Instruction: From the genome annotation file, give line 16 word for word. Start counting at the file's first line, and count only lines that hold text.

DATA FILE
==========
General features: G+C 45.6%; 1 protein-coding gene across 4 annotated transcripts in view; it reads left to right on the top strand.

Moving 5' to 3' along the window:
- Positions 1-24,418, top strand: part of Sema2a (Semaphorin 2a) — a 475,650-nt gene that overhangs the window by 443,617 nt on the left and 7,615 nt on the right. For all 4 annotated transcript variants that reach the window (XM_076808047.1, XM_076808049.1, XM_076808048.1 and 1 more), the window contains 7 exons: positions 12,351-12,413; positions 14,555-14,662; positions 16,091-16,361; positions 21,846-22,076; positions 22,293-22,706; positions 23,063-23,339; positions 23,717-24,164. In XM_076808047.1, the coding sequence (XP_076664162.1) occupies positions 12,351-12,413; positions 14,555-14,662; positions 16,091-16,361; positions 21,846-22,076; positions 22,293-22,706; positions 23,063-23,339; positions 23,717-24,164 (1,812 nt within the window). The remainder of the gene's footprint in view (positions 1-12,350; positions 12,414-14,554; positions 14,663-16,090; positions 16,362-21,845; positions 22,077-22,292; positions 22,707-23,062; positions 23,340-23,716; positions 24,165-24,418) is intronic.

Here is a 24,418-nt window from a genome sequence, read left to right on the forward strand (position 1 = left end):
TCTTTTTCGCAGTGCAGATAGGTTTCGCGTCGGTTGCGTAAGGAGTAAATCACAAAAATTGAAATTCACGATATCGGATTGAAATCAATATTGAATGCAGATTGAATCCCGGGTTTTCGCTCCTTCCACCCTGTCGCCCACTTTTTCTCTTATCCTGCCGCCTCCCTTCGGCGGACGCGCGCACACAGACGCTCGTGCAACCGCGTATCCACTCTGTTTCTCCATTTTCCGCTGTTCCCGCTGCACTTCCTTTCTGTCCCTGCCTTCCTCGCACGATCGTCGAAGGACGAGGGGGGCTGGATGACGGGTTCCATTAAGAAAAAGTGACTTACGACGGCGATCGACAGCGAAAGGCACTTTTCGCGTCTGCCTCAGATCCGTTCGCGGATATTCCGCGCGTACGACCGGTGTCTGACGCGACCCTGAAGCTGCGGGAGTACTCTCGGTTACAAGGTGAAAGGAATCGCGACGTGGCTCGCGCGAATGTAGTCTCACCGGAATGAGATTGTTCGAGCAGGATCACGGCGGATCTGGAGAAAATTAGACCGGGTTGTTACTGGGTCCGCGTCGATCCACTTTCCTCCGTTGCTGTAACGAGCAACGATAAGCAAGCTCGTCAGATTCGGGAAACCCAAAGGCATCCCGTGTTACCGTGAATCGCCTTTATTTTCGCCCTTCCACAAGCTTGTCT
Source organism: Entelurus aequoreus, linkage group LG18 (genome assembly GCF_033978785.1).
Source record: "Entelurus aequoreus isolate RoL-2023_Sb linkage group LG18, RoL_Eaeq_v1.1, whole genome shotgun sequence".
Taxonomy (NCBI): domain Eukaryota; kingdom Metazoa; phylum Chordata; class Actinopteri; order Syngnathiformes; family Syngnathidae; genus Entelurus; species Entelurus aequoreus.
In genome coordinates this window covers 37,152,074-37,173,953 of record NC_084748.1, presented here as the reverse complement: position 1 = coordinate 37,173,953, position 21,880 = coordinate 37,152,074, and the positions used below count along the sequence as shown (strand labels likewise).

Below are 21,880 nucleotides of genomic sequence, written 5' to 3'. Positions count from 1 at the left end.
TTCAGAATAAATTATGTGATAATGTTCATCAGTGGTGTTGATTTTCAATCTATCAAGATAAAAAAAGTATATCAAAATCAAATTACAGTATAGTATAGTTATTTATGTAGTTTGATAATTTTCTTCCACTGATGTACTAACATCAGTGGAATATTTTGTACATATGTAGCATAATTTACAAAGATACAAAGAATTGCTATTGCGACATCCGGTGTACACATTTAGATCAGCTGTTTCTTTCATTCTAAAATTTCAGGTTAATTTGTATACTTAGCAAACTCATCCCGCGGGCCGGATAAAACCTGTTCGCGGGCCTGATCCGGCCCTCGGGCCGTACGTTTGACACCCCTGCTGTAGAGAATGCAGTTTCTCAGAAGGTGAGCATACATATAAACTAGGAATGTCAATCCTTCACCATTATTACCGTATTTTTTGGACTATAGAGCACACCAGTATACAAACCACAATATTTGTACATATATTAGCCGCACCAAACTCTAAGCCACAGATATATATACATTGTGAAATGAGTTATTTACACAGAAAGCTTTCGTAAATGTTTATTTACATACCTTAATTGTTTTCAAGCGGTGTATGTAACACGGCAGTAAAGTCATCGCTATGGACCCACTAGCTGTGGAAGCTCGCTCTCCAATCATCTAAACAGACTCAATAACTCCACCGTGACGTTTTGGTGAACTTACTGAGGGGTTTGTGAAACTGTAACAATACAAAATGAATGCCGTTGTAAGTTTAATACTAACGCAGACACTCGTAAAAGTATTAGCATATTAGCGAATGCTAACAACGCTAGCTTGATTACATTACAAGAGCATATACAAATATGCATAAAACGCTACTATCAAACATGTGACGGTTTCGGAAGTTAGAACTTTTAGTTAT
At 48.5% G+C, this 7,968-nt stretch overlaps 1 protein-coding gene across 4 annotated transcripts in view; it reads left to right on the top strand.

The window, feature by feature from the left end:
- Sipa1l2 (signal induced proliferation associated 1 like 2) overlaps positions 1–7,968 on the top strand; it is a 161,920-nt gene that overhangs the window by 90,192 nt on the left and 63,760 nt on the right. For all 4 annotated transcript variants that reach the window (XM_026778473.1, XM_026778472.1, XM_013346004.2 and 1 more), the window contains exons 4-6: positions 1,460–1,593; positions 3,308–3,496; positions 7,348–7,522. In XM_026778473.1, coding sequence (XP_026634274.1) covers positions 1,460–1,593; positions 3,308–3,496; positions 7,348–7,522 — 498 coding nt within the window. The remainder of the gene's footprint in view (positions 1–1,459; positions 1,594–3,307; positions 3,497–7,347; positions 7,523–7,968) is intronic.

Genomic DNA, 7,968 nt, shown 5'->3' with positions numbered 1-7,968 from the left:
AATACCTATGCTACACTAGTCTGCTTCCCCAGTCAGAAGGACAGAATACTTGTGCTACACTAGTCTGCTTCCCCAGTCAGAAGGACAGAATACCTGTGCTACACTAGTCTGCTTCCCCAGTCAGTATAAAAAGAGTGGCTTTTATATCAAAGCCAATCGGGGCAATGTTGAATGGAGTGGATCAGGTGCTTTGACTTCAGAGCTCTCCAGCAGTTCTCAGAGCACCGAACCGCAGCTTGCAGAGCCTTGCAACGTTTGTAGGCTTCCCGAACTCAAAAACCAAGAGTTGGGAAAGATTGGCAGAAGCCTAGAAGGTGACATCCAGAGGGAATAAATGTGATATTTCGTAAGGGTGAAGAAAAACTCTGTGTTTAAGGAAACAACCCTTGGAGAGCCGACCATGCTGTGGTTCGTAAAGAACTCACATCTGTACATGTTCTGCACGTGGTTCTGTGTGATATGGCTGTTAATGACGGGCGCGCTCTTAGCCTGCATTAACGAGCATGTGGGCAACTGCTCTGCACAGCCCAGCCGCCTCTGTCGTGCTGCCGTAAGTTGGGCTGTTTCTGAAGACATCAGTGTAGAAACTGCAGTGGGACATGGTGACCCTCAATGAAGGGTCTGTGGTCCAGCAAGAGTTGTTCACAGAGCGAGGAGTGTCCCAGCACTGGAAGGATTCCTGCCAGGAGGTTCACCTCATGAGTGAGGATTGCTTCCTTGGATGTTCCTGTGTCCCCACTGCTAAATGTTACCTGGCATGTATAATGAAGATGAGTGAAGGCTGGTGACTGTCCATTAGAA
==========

AATACCTATGCTACACTAGTCTGCTTCCCCAGTCAGAAGGACAGAATACTTGTGCTACACTAGTCTGCTTCCCCAGTCAGAAGGACAGAATACCTGTGCTACACTAGTCTGCTTCCCCAGTCAGTATAAAAAGAGTGGCTTTTATATCAAAGCCAATCGGGGCAATGTTGAATGGAGTGGATCAGGTGCTTTGACTTCAGAGCTCTCCAGCAGTTCTCAGAGCACCGAACCGCAGCTTGCAGAGCCTTGCAACGTTTGTAGGCTTCCCGAACTCAAAAACCAAGAGTTGGGAAAGATTGGCAGAAGCCTAGAAGGTGACATCCAGAGGGAATAAATGTGATATTTCGTAAGGGTGAAGAAAAACTCTGTGTTTAAGGAAACAACCCTTGGAGAGCCGACCATGCTGTGGTTCGTAAAGAACTCACATCTGTACATGTTCTGCACGTGGTTCTGTGTGATATGGCTGTTAATGACGGGCGCGCTCTTAGCCTGCATTAACGAGCATGTGGGCAACTGCTCTGCACAGCCCAGCCGCCTCTGTCGTGCTGCCGTAAGTTGGGCTGTTTCTGAAGACATCAGTGTAGAAACTGCAGTGGGACATGGTGACCCTCAATGAAGGGTCTGTGGTCCAGCAAGAGTTGTTCACAGAGCGAGGAGTGTCCCAGCACTGGAAGGATTCCTGCCAGGAGGTTCACCTCATGAGTGAGGATTGCTTCCTTGGATGTTCCTGTGTCCCCACTGCTAAATGTTACCTGGCATGTATAATGAAGATGAGTGAAGGCTGGTGACTGTCCATTAGAA